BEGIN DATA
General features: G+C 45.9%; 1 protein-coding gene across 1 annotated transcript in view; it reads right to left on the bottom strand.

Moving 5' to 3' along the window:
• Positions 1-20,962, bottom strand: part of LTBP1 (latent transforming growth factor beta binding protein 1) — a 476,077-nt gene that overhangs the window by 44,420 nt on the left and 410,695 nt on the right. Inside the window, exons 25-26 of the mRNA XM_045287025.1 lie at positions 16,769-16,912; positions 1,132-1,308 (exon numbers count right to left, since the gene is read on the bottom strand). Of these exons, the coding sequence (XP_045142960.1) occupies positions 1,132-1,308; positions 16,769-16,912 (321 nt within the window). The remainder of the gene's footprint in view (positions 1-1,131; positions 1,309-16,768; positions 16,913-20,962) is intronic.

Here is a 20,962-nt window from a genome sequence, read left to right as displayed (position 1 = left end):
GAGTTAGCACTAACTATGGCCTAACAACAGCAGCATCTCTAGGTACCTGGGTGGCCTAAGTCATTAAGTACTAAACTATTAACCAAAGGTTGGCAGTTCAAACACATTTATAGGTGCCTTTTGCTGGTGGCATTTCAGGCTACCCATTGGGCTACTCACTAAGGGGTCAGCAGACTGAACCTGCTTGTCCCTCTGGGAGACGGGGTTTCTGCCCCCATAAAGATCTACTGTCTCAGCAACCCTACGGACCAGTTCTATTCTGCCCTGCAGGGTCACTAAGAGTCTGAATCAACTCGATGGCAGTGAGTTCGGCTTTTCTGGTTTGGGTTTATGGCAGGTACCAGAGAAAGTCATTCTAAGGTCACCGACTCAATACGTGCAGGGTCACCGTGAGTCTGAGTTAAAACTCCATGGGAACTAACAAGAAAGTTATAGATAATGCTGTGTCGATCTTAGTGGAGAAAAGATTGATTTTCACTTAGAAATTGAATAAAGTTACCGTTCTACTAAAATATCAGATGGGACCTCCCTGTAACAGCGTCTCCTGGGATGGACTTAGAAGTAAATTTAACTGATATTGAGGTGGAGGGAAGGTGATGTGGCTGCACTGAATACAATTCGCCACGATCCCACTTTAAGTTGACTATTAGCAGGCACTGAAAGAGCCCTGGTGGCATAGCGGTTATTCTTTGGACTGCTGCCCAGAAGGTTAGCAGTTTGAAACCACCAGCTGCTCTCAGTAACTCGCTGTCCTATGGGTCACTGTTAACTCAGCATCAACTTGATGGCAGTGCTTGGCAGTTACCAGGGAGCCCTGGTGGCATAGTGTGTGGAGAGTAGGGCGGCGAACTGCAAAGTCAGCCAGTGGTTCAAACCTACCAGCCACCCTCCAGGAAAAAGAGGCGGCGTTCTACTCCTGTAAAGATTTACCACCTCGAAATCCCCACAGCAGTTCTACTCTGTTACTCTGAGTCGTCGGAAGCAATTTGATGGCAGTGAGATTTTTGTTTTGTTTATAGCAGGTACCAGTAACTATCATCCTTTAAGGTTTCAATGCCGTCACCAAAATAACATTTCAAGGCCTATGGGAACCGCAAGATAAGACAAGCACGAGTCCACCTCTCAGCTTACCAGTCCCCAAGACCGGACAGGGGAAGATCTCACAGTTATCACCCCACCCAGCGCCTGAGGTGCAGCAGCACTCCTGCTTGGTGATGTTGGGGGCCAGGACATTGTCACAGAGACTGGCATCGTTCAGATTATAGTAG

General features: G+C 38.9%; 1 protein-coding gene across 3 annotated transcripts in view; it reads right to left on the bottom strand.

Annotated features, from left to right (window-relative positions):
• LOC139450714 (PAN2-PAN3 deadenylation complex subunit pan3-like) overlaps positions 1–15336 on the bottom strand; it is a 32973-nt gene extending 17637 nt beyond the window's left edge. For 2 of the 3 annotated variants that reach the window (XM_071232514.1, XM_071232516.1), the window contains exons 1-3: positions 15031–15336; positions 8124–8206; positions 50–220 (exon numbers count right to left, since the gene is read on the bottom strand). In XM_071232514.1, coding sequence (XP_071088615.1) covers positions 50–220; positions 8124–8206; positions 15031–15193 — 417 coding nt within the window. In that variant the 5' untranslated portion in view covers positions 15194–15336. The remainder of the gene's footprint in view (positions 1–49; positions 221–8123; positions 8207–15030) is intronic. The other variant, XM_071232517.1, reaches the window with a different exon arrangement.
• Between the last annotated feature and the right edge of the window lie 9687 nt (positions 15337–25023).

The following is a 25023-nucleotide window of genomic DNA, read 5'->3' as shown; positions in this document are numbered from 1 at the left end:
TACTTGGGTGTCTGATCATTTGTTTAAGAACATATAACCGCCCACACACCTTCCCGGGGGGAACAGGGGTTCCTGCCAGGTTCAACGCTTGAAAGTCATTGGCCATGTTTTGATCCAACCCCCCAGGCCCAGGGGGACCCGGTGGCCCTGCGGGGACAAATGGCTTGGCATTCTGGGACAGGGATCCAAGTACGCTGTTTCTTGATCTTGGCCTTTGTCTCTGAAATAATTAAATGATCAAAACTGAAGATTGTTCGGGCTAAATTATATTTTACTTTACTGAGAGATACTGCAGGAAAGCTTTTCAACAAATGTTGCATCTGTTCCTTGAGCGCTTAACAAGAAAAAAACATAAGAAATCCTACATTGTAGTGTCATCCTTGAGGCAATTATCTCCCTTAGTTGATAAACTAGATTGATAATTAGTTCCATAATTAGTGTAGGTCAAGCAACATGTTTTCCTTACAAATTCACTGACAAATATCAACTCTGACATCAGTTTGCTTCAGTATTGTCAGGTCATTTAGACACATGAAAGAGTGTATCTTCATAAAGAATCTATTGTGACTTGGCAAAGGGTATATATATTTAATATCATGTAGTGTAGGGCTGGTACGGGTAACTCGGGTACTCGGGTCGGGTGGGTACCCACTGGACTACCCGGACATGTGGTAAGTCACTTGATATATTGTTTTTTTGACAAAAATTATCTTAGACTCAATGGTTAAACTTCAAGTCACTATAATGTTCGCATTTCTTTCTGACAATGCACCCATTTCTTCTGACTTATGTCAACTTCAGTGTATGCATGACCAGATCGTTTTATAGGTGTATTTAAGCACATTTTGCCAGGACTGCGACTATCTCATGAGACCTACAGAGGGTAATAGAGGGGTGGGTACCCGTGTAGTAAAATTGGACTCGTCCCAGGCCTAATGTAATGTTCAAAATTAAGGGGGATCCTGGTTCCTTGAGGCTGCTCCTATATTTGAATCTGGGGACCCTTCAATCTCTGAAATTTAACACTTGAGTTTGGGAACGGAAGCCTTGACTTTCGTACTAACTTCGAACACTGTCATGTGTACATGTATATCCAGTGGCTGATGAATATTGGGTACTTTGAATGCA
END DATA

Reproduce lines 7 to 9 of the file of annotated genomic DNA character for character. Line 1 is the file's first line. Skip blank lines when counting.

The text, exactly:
Annotated features, from left to right (window-relative positions):
• LOC139450714 (PAN2-PAN3 deadenylation complex subunit pan3-like) overlaps positions 1–15336 on the bottom strand; it is a 32973-nt gene extending 17637 nt beyond the window's left edge. For 2 of the 3 annotated variants that reach the window (XM_071232514.1, XM_071232516.1), the window contains exons 1-3: positions 15031–15336; positions 8124–8206; positions 50–220 (exon numbers count right to left, since the gene is read on the bottom strand). In XM_071232514.1, coding sequence (XP_071088615.1) covers positions 50–220; positions 8124–8206; positions 15031–15193 — 417 coding nt within the window. In that variant the 5' untranslated portion in view covers positions 15194–15336. The remainder of the gene's footprint in view (positions 1–49; positions 221–8123; positions 8207–15030) is intronic. The other variant, XM_071232517.1, reaches the window with a different exon arrangement.
• Between the last annotated feature and the right edge of the window lie 9687 nt (positions 15337–25023).